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It is widely known that women in positions of power are deemed as bitchy, rude, and domineering.  Rarely are women of high statuses considered demanding or decisive and just strong in knowing what they want and how they want it – they are always viewed as emotional, catty, and a series of other .  After a recent chat with a mentor of mine, I developed a running list of ways to slice through the gray area of being bossy or bitchy.  First, it is important to recognize that neither are “bad” ways to be.  Lately, there has been a reclamation of the term ‘bossy’ and more people are seeing that it is perfectly fine to own your role as the boss and to lead proudly with your head held high.

1. It’s not what you say, it’s how you say it.

I live and breathe by the statement “say what you mean and mean what you say”.  The way that you craft a question or a statement is more important than what you are actually attempting to convey.  For example, if you are dealing with a professor and an undesirable grade on a paper, saying “can you revisit my paper and regrade it” may not be as effective and yield the same results as saying “Professor X, I have reviewed your commentary and critiques on my paper.  I would like to sit with you and further discuss the grade I have received and possibly dispute it.”

2. You’ll never know if you don’t try.

One of my favorite movie quotes of all times is from the film A Cinderella Story: “Never let the fear of striking out keep you from playing the game.” Those words are so powerful because they essentially say that no matter what you think may happen and no matter what could happen, you can’t let possibilities, fears, or doubts steer you away from attempting to achieve your goals.  There are just as many possibilities of success and acceptance as there are possibilities of failure and rejection; so why not take that 50/50 shot?  Often, when men are faced with opportunity, they negotiate and compromise their way into getting exactly what they want.  As women, we should not be afraid to push for what we want.  All in all, ask for what you want, apply for what you want, and do not be scared of the odds.

3. Know Yourself

Like Drake – the Six God himself – said, you have to know yourself.  When people discredit you, undermine your authority, or do not take you seriously because of your gender and/or your race, do not forget your character, your values, your work ethic, and all of the wonderful things that make you, you.  Assert yourself and be proud of who you are and the journey that you took to get to where you are.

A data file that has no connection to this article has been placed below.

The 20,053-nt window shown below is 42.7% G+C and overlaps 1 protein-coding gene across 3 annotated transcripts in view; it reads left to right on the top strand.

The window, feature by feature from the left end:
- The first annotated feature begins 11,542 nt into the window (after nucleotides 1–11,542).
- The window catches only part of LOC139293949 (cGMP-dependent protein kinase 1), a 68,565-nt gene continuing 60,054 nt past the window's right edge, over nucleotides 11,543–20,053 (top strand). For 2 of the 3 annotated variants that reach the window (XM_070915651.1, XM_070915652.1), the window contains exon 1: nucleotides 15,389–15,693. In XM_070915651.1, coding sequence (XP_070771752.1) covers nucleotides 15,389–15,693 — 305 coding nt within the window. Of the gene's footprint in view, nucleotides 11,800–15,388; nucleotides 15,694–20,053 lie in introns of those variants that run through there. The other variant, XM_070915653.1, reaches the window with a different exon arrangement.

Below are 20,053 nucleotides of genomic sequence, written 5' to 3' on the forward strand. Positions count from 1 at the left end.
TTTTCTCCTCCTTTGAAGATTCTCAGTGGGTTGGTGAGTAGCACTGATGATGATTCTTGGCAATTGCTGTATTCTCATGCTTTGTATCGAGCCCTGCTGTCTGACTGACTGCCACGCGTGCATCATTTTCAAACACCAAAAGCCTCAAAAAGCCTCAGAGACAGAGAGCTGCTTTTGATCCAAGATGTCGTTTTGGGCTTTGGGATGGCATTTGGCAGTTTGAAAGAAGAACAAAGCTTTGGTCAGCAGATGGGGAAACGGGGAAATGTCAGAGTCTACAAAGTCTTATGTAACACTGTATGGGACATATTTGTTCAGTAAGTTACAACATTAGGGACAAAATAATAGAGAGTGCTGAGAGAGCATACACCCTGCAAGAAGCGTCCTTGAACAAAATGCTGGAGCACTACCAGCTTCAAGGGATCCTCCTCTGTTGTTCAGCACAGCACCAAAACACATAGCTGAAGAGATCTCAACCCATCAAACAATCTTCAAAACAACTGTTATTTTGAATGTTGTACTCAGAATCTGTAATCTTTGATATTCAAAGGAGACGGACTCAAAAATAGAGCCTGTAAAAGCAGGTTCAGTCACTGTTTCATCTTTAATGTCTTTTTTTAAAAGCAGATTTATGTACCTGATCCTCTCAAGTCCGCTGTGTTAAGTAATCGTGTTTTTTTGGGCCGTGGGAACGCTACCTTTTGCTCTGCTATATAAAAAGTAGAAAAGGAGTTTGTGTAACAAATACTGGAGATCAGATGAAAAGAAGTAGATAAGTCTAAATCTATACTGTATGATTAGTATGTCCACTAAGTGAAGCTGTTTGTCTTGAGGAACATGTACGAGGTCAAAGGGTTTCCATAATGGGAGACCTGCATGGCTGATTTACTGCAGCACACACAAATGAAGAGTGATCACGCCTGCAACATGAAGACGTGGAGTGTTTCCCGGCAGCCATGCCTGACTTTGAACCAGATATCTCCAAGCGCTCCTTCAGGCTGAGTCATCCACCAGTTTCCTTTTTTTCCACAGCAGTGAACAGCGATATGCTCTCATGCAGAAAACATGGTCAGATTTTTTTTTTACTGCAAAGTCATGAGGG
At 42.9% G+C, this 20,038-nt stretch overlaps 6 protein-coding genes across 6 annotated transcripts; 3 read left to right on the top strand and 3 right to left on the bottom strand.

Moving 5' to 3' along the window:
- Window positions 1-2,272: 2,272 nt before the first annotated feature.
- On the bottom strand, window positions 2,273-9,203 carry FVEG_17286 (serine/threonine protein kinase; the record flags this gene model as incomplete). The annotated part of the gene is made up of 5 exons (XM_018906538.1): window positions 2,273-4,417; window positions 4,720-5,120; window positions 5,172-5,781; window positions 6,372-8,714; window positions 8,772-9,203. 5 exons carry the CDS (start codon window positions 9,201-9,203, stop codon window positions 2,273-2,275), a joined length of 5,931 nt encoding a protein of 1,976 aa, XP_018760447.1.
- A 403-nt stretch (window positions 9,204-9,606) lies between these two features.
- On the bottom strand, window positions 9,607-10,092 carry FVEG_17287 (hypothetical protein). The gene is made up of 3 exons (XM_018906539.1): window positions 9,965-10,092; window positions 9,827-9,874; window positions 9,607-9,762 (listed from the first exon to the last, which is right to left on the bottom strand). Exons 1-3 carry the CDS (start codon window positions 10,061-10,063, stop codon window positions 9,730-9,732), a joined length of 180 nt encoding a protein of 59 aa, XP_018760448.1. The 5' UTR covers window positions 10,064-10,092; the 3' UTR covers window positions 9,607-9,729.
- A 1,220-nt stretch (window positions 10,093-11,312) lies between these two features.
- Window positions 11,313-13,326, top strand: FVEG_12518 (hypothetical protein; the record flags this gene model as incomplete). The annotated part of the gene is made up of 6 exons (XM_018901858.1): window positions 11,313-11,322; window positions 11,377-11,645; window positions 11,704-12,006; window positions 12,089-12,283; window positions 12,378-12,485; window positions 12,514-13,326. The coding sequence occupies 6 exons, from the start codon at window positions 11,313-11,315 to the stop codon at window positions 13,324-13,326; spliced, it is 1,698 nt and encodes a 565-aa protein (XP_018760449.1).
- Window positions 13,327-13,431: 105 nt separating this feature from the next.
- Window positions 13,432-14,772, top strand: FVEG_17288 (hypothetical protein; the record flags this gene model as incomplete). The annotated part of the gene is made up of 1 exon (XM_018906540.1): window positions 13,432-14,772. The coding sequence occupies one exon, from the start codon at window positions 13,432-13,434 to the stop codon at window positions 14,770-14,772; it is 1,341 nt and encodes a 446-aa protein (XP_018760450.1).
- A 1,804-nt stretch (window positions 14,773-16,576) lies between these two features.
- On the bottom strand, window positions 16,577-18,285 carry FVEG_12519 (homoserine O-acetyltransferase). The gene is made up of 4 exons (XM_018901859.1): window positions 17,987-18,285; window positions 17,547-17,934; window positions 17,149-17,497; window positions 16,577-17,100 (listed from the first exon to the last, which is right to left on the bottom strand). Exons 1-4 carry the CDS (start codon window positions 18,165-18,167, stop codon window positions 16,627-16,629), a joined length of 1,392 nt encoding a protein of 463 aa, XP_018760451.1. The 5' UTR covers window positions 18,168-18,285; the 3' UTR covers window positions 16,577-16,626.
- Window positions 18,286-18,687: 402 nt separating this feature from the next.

4. Don’t wear your heart on your sleeve

Regardless of being a strong female leader, people might still talk to you as they wish.  Be tough and do not let the rude, snide comments get under your skin.  Think of it like this: I intimidate them.  I confuse them.  I am on a level that they aren’t and in result of that, they try to tear me down.  Of course, you should not tolerate disrespect and anything that makes you uncomfortable, but just have a general understanding of where people’s distaste for strong women comes from.


Summer Sanders is a junior majoring in her own self-designed course plan, Communications and Media Studies, and she is double minoring in Film and Media Studies and Africana Studies. Aside from being a contributing author for Her Campus, Summer is the Secretary of Judicial Board, the Vice President of Witkaze - Agnes Scott College’s Black Student Union. Plus, she is involved in the Black Power Book Club, Agnes Scott’s NAACP Chapter, Scotties For Change - a community service organization, and Screen Queens - a film club. Additionally, Summer writes for the entertainment section of Agnes Scott’s school newspaper entitled The Profile. In her spare time she enjoys babysitting, riding bikes, singing, and laughing with friends and family. Having studied abroad in Italy for an entire summer, Summer’s passions also include traveling, trying new foods, and meeting interesting people. Her post-graduate plans are to attend University of Southern California Annenberg School for Communication and Journalism to further her expertise. Ultimately, her aim is to become an international news anchor covering global sociopolitical, economic, and racial issues. Summer's favorite scripture is, " ‘For when I am weak, then I am strong' (2 Corinthians 12:10)".
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